The tragic death this week of a 2-year-old Nebraska boy who was dragged by an alligator into a lagoon outside a Disney hotel prompted an obvious question: Had anything like this ever happened before at the Florida resort?
Authorities investigating the fatal attack said they could not recall another alligator attack in the more than four decades that Disney World has operated in Central Florida.
But it turns out that in 1986, an 8-year-old boy visiting from New Hampshire suffered serious injuries when he was attacked by a gator at Disney World’s Fort Wilderness, a themed camping resort not far from the Grand Floridian Resort & Spa where Tuesday’s attack occurred. He had been playing nearby when he wandered away to watch ducks at a nearby pond. The gator exploded from the water and grabbed his left leg.
The boy, Paul Santamaria, was fortunate to survive the attack. He is now a grown man living in New Hampshire.
In the video above, he recounted to Boston station WFXT this week how the scars from it remain — some physical, some mental. Santamaria told the station that he was hospitalized for a week with lacerations on his leg. Doctors even removed an alligator tooth from inside his thigh.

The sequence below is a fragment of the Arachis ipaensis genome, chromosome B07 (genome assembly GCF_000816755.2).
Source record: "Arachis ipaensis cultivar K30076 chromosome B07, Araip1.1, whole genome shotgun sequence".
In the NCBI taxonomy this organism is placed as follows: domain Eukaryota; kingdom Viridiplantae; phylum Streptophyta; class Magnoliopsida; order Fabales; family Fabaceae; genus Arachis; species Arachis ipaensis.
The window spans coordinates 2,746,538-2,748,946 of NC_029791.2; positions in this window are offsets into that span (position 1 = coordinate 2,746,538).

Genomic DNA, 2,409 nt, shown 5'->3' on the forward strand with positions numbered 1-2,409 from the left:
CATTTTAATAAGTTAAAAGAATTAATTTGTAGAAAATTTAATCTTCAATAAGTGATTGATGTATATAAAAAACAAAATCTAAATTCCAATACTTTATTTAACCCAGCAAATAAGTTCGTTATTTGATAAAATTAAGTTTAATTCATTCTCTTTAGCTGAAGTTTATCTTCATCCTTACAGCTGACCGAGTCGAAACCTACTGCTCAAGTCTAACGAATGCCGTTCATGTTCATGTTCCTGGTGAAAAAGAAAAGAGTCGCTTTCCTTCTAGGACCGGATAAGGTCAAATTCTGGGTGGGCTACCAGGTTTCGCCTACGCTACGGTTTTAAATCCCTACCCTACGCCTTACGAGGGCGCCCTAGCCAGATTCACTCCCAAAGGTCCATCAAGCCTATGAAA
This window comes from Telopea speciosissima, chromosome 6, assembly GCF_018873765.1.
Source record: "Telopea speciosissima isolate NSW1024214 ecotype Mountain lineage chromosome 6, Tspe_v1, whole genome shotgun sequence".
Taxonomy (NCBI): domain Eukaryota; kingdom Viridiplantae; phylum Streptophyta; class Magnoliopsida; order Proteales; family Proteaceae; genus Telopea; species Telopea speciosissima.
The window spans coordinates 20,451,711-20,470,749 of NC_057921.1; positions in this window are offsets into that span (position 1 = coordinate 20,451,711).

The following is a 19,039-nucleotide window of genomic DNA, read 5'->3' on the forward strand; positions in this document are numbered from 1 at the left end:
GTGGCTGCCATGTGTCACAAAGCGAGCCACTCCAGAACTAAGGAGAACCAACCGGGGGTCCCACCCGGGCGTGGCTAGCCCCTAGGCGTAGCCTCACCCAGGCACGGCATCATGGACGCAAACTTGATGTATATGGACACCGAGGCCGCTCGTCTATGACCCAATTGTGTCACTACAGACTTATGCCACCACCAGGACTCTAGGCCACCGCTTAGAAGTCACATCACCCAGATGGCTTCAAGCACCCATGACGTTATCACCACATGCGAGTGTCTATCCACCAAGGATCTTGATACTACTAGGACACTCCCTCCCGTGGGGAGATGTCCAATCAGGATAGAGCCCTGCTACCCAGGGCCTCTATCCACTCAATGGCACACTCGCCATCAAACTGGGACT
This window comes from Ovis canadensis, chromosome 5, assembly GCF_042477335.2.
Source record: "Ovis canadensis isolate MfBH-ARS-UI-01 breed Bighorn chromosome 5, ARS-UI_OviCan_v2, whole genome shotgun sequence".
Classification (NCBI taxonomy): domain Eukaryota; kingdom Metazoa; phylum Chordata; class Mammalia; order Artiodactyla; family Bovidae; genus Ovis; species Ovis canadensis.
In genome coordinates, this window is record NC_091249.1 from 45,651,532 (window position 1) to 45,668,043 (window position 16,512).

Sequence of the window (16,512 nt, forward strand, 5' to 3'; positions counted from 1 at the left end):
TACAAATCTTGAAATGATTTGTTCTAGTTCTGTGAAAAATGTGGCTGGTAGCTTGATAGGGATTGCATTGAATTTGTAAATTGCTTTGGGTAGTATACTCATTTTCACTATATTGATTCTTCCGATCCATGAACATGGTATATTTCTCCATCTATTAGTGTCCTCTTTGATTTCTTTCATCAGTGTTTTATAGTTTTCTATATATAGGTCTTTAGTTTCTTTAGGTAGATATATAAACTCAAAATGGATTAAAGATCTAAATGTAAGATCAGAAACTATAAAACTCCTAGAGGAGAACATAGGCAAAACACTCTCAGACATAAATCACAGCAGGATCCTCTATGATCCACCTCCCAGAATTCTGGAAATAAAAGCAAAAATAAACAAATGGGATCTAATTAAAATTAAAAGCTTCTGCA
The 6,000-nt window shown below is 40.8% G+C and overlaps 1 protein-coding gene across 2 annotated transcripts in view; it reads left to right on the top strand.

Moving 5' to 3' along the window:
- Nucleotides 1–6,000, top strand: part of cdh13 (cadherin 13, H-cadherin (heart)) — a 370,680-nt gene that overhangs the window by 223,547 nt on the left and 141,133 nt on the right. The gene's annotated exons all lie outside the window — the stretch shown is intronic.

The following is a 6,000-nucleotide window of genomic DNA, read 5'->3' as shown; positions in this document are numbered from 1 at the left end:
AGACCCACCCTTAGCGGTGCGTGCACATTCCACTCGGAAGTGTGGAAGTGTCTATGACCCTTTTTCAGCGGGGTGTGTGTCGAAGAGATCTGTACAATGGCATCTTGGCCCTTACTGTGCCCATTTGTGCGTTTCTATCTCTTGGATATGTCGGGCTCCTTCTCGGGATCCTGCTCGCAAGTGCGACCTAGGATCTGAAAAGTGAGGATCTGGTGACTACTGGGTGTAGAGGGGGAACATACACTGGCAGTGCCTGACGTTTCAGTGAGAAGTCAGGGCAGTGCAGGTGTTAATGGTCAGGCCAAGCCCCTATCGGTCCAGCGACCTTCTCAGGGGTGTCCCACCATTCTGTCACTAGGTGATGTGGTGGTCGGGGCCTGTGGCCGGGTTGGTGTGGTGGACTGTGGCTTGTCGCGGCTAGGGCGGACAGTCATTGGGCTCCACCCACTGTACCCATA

Santamaria said that the attack haunted him for years and that for a long time, he didn’t like to sleep alone or go near water. He said the wrenching death this week of 2-year-old Lane Graves brought back memories of his own harrowing experience.
An account of the attack that ran in the Orlando Sentinel on Oct. 12, 1986 said the third-grader, who had been playing tether ball with a companion before wandering away, never saw the 7-foot-4-inch female alligator lurking beneath the water’s surface.
“We’re very fortunate it wasn’t worse,” said Santamaria’s mother, Roberta, told the newspaper at the time, as her son was recovering at Orlando Regional Medical Center.
She recounted how the boy’s older sister ran and grabbed him by the armpits, trying to pull him from the reptile, while his older brother began hitting the gator until it released its hold.
A Disney spokesman told the Sentinel at the time that as far as he was aware, it was the first such attack on the property.
“We have a program for moving them out when they are in an area where guests are,” he said, “but obviously we didn’t move enough.”
This post has been updated.